A sea fort built two centuries ago to keep out the French navy is under siege from creditors, prompting a businessman to barricade himself inside.
No Man's Land Fort was turned into a luxury hotel ten years ago
Harmesh Pooni claims he still owns the No Man's Land fort in the Solent.
The property developer bought the luxury hotel in 2004, but the discovery of legionella bacterium meant it closed and he was made bankrupt.
Mr Pooni has vowed to stay on the fort, off Portsmouth, but its administrator has said he is trespassing.
The Birmingham property developer told the BBC he has moved into the lighthouse and is refusing to allow anyone to land on the fort either by boat or helicopter.
"It's lonely," he said.
"I have a young family and being away from them is heart breaking but it's something I feel I have to do.
"How long can I stay here for? As long as it takes."
No Man's Land Fort, near Portsmouth, was built in the 1860s to fight off an invasion by France.
In October 1971, its exterior featured in an episode of Doctor Who called The Sea Devils with actor Jon Pertwee.
For a brief period Mr Pooni let the fort out to corporate clients for special events at a cost of £25,000 a day.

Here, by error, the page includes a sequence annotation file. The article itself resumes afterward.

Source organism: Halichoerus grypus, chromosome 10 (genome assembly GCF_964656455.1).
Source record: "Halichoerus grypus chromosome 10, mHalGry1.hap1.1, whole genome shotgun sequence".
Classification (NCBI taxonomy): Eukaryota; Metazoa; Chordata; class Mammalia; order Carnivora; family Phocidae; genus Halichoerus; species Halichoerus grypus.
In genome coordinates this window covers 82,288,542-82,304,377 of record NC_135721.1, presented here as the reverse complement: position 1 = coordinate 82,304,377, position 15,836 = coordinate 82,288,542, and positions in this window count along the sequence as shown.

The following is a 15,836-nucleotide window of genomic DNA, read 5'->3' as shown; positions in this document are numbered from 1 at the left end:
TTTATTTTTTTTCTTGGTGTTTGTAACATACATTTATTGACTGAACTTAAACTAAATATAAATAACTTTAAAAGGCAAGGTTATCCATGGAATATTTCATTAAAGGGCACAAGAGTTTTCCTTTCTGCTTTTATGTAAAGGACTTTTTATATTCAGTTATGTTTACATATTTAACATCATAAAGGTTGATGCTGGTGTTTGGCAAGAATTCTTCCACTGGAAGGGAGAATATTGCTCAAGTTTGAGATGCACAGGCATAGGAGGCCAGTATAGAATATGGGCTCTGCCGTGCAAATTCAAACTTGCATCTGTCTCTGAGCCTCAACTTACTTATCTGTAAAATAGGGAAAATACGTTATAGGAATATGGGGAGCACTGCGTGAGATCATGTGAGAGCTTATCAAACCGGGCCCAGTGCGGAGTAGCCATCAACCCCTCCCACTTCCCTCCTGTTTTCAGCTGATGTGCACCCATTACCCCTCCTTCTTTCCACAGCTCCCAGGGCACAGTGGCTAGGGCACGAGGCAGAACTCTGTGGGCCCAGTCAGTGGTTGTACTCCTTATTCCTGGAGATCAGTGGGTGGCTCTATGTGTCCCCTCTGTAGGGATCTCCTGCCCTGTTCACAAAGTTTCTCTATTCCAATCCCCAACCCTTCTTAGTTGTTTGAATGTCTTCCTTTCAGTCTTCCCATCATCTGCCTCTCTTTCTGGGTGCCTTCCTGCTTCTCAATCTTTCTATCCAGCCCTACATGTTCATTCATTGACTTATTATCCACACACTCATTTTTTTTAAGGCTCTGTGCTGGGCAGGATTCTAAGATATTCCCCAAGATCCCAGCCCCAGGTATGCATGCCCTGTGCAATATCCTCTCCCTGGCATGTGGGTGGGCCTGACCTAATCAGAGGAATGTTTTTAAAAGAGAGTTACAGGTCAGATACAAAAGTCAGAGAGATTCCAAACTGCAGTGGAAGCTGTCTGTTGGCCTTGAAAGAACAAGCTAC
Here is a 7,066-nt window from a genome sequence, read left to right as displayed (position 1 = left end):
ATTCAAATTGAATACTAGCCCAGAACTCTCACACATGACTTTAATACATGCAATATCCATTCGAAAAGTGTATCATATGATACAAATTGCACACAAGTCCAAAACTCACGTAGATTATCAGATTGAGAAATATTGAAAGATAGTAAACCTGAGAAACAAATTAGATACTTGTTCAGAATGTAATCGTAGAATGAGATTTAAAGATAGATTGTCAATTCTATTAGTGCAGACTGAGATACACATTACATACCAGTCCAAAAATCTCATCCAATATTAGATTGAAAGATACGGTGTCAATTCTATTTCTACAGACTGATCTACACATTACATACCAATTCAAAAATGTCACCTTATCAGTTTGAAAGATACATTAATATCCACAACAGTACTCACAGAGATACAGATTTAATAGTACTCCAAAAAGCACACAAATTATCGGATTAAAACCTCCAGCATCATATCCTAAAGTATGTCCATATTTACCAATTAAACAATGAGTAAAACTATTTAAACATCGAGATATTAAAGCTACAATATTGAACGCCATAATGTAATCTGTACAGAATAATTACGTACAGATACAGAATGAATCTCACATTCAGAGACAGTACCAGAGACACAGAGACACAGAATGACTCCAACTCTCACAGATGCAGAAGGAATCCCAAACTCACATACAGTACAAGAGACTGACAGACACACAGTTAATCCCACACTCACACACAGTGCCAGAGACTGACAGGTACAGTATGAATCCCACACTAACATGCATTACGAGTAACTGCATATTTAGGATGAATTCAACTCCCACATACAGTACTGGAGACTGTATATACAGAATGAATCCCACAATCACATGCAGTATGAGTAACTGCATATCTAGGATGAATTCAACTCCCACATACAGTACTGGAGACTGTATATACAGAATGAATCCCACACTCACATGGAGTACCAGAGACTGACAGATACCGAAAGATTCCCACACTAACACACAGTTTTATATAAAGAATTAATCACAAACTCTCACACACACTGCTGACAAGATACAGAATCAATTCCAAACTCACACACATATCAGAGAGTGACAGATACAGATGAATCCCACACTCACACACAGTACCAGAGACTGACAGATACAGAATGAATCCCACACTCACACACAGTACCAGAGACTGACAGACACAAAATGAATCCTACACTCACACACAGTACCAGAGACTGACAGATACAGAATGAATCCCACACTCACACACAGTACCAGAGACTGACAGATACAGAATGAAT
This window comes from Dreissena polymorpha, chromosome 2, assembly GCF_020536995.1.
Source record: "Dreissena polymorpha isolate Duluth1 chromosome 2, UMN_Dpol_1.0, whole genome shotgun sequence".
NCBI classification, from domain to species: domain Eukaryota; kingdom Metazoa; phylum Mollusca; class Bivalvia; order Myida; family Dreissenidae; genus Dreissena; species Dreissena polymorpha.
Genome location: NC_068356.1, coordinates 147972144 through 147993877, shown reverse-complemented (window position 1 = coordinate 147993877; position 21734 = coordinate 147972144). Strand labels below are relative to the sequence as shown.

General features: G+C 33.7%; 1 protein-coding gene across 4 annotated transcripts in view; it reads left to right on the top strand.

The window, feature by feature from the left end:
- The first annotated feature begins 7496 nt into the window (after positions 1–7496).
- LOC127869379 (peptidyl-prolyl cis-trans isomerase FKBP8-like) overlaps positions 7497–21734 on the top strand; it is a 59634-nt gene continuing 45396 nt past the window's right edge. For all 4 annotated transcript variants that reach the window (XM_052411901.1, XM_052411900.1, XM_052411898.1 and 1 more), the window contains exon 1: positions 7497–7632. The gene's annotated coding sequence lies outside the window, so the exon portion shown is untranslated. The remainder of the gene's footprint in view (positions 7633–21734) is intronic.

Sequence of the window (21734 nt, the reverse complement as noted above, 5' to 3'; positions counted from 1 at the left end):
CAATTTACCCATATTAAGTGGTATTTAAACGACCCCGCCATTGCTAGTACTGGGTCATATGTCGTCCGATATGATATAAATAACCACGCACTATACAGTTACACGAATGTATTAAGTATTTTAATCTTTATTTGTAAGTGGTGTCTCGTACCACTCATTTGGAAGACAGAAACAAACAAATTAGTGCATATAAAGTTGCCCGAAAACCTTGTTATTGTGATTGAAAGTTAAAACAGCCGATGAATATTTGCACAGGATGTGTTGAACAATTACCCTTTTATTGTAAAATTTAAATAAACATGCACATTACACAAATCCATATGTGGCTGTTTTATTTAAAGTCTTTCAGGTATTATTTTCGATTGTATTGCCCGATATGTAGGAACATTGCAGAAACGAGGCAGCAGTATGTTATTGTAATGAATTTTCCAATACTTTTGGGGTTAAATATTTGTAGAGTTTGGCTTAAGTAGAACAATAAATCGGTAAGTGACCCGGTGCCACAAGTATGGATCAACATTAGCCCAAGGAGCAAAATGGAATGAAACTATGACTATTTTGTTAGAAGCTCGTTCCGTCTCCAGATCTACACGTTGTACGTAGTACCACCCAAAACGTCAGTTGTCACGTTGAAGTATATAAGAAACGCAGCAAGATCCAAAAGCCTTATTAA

But administrators KPMG have now put the fort up for sale priced at £4m.
The fort is up for sale priced at £4m
In a statement, a KPMG spokeswoman, said: "Mr Pooni has never been the freeholder of No Man's Land Fort but was a director of Bob's Leisure Limited a company, which was the registered freeholder of the fort, having purchased it using monies borrowed from Lexi Holdings Plc.
"Bob's Leisure Limited went into administration on 26 October 2004 and Mr Pooni was made bankrupt on 23 January 2006.
"Lexi Holdings Plc were left as a creditor of Bob's Leisure Limited as the loan had not been repaid.
"It is our view that Mr Pooni is trespassing on the fort."
Mr Pooni said he came out of bankruptcy in November 2006 and Bob's Leisure Limited was "reconstituted" in December 2007.
He claims he has a legal right to benefit from the proceeds of the sale of the fort
The battle is now set to move from the high seas to the High Court as it is the subject of possession proceedings, which were transferred there on 5 March.